Mr Prescott will probably have a key role in shaking up the party's organisation and launching the mass membership drive that Mr Blair promised yesterday. But many of those who took part in his successful campaign will want him to be a driving force on economic policy as well.
Mr Prescott promises to be a powerful drum major for the new- style Labour Party, appealing to those parts of the Labour Movement that at the moment Mr Blair does not reach.
He was lampooned as a dinosaur at last year's Conservative Party conference. A huge screen showed the Labour deputy leader at his own party conference the week before, but his words were coming out backwards.
It had the Tory representatives weeping with laughter, and it is a piece of character assassination that is likely to be played again as the general election draws nearer. The Tories like poking fun at Mr Prescott.
Nicholas Soames used to joke about Mr Prescott's background as a merchant seaman on Humber ferries, and his time as a waiter. 'A whisky for me Giovanni, and one for my friend,' he once shouted across the chamber, when Mr Prescott was at the despatch box.
But increasingly Tories are praising Mr Prescott as an honest socialist. It may suit them to patronise Mr Prescott's working-class roots. By praising his political 'honesty', the Tories cast aspersions on Mr Blair's alleged lack of an ideological anchor.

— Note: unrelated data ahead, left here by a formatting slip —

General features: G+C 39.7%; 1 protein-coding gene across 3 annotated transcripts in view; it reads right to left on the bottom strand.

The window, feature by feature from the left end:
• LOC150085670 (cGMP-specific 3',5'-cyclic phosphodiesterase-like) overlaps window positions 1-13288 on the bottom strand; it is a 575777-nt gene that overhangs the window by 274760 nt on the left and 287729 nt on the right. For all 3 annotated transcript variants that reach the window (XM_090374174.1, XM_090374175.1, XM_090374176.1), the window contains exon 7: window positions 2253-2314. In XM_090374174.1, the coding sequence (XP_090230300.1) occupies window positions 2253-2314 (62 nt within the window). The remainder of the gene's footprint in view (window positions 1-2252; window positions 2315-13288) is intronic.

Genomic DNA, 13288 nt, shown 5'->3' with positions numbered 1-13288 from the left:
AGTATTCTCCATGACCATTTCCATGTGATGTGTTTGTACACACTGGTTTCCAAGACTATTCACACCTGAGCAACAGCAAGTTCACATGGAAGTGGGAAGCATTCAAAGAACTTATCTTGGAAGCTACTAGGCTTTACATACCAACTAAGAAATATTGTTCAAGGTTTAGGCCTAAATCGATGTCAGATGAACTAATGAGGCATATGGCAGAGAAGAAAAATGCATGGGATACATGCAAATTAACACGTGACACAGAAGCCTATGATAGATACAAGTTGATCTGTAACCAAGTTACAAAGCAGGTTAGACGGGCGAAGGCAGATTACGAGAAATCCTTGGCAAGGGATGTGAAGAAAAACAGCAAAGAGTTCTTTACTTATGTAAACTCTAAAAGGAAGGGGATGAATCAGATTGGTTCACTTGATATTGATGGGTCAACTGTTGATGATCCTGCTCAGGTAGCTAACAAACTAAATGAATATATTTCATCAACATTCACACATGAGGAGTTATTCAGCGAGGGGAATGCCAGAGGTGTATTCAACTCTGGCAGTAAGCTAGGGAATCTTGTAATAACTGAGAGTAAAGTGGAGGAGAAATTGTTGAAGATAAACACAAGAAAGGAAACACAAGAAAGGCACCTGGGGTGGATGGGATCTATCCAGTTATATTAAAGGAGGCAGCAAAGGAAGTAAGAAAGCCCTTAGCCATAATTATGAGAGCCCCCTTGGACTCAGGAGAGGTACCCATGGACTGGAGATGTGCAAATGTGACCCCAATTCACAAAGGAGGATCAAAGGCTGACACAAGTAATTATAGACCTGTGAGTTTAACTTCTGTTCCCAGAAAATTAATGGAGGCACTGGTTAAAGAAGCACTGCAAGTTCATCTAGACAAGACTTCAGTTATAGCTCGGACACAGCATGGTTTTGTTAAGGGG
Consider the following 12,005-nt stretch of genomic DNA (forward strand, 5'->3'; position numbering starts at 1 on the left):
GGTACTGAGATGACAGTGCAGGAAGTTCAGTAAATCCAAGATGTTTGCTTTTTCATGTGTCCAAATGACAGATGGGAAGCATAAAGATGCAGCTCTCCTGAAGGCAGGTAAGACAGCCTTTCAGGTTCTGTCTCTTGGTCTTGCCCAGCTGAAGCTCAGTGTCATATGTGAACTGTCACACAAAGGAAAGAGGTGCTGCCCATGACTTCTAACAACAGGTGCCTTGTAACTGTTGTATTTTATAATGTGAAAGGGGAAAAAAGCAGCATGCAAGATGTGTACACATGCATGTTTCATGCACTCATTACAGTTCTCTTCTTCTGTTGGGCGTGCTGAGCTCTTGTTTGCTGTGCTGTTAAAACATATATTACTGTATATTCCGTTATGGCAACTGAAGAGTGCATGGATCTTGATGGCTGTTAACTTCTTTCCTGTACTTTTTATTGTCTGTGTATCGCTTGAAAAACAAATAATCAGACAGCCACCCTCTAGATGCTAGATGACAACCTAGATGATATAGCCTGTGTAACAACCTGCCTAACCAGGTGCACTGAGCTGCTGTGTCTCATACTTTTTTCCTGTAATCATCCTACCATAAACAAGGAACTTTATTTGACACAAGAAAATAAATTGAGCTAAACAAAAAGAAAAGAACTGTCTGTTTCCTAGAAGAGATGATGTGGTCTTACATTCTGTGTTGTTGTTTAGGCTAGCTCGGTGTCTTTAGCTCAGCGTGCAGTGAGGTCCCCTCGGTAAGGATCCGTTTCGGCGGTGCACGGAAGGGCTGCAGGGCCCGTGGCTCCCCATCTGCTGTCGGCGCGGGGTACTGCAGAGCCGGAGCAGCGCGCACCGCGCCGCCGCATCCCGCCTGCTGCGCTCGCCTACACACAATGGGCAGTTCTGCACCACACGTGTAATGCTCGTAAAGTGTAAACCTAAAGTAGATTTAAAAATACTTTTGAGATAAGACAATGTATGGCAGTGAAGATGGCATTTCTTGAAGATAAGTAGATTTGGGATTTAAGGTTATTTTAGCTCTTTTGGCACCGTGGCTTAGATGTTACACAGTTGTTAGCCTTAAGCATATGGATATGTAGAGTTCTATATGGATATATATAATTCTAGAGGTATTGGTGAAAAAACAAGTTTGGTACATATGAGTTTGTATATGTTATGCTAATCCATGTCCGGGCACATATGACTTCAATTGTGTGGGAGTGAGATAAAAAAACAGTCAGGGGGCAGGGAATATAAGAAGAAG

However, the popular picture of Mr Prescott as the blundering bruiser from a long-dead age of socialism is as false as the Flintstone cartoons. It is true, as he is the first to acknowledge, that he has trouble with words.
His speech in support of John Smith to the Labour conference, cruelly ridiculed by the Tories, was a passionate, moving performance, putting those who saw it in mind of Aneurin Bevan. It was unscripted, and written down it looked incoherent. The Labour rank and file knew what he meant, and backed him in the vote.
That vote on One Member One Vote democracy in the party was the turning point for some on the left, against Mr Prescott. They include Dennis Skinner, who shared a flat with Mr Prescott at the London headquarters of the former National Union of Seamen.
But Mr Prescott's success yesterday showed that he has lifted his appeal beyond the narrow band of the hard-left purists. He has been a driving force behind policy modernisation in the party: he is passionately opposed to the privatisation of British Rail but seized the initiative from the Government over transport by arguing years before it became fashionable for BR to raise money for investment from the private sector. In his leadership campaign, he suggested council housing could be transferred to private housing associations.
The centre-piece of Mr Prescott's campaign was a commitment to full employment. At his opening press conference, he was caught into a commitment to reducing unemployment to 2.5 per cent or down to 700,000, from which he distanced himself as the campaign progressed.
More worrying for Mr Blair will be Mr Prescott's avowed support for progressive taxation. He believes the rich should pay more. The argument will be over the point at which taxpayers should qualify as rich.